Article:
She is not an atheist, unlike her communist predecessors. And much as Indians not from Bengal may presume otherwise, she is no Islamist either, deep within. Mamata Banerjee’s namaaz is as much for public consumption as is her pranaam. Without this strategy in place, the TMC could in no way have snatched power from the CPM, Singur and Nandigram notwithstanding. What makes her a formidable challenge for the BJP is that the woman, born in a Brahmin family and brought up in a neighbourhood no less revered among Hindus than Kalighat, can effortlessly marry her policy of appeasement of Muslims with her ploy of incorporating Hindutva. While the previous chief minister was a Brahmin, too, the chip of an intellectual Buddhadeb Bhattacharjee wore on his shoulder alienated everyone — from the devout Hindu to the indoctrinated party cadre — from him. Jyoti Basu might have remained invincible till the time he remained the chief minister of West Bengal. One doubts his run would have been as smooth if Hindutva had targeted the State under the leadership of someone who understood Bengali society inside out rather than by a BJP of LK Advani’s era. The RSS-backed political organisation is trying to repeat the experiment of 1992 again minus one mistake they had done in that period. The leaders and cadre in today’s BJP are almost wholly Bengali rather than the Marwaris who had filled the rank and file of the organisation after the Ram Janmabhoomi movement entered Bengal in the early 1990s. The strategy it has not revised yet is that of making Lord Rama rather than Goddess Durga the vehicle for its ascension. So far, there appears in place no plan to celebrate Bankim Chandra Chattopadhyay or Ramakrishna Paramahansa either. As this inexplicable apathy towards Shakti continues in the BJP that proudly sings Vandemataram, helping Banerjee hoodwink the Hindus further is Hindu Samhati’s Tapan Ghosh. The former RSS man, who left the Sangh disgruntled when the Atal Bihari Vajpayee government could not rescue some of his companions from the clutches of Bangladeshi extremists, ostensibly believes in spreading his outfit’s footprint by making his people penetrate every organisation. That works to the BJP’s disadvantage. Banerjee gets away with her claim that the TMC is more ‘Hindu’ than her detractors could countenance by parading Hindu Samhati activists, who are also members of her party, before the people!

In sections of the electorate where Hindutva does not strike a chord, Banerjee’s projects for development, despite the State’s condition of severe indebtedness, impresses Bengal as much as Nitish Kumar’s vikas did in the Bihar of 2015. For, even that glimpse of progress was as absent under the Left Front rule as it was in Bihar under Lalu Prasad Yadav’s reign. The current Bengal chief minister is so particular about seeing all the State government programmes through that she reportedly takes recourse to even abusive language to ensure her bureaucrats meet all deadlines. So, where is the room for a BJP? Prime Minister Narendra Modi and BJP president Amit Shah can assert that the industry wouldn’t shy away from a State ruled by them the way it stays away from a TMC-ruled one that couldn’t change the CPM-era ‘all protest and no work’ culture that prevails in the labour class.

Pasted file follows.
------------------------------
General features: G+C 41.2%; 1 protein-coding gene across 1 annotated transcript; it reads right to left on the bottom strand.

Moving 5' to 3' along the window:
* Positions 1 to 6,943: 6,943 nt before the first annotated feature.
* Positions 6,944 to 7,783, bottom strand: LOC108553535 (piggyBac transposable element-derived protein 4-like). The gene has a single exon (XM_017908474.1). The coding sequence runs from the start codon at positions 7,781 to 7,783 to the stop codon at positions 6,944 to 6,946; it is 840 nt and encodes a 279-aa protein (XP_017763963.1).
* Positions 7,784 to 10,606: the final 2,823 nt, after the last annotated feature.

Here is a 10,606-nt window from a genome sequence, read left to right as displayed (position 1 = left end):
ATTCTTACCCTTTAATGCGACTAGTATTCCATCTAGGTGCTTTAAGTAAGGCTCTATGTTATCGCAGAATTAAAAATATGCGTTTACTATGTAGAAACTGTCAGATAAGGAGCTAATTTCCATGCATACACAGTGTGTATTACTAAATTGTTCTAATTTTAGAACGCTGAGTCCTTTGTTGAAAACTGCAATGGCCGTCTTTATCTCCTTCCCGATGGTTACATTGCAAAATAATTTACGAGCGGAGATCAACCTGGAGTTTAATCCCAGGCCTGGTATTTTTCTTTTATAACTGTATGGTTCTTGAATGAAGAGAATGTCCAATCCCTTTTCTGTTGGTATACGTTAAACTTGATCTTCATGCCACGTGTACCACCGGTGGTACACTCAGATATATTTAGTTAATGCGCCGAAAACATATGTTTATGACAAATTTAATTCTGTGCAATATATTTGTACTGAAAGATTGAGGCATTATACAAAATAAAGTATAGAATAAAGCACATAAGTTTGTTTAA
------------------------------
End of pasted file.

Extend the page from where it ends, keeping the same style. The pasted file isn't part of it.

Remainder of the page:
Banerjee is not invincible. Her efforts at masquerading as a practising Hindu apart, the damage done to Bengal due to her brazen communalism is undeniable. The most influential and visible section of Bengali society — Kolkata’s denizens — considered it a hoax for all these years when the rest of India raised an alarm for the Muslim skew the State’s demography was gathering gradually. The chief minister forgot a vital lesson that she should have learnt from the CPM years: The undivided Congress could never come back to power despite its dominance over Kolkata, as the Left ruled almost the entire rural stretch. Kolkata is no more significant for Bengal than Bengaluru is for Karnataka or Chennai is for Tamil Nadu. That rural Bengal, which is embracing Hindutva big-time, could finally script the nemesis of the TMC, as Muslims boss their Hindu neighbours around in suburbs and villages more than they do in the State capital. Kolkata is important for just one reason: The local leader the BJP’s central leadership would choose must be a bhadralok (gentleman) or bhadramahila (lady) from the city, who can make such a people proud Bengalis again who sorely miss the aristocracy of communist rulers of the bygone epoch. Bringing that touch of gentility back to the Bengali discourse is beyond the capacity of Banerjee’s character. One of the reasons that took her almost 15 years to overpower the Left even after she broke away from her original party was the fact that Bengalis found her politics too uncouth for their taste. Finally, when it comes to playing dirty, her ‘north Indian’ challenger could experiment with something the Hindi hinterland is comfortable with: introduce caste divisions in society. Once the otherwise contented rustic Bengali is convinced that the writ of his caste does not run beyond his village — in the rest of the country, lower castes could not rule even the villages until three decades ago — the permanent occupation of the high seat of power in Kolkata by Brahmins and Kayasthas may come to an end. Whereas introducing casteism to a caste-unconscious State is a prescription worse than the disease, one cannot rule out the possibility that the BJP might try it.

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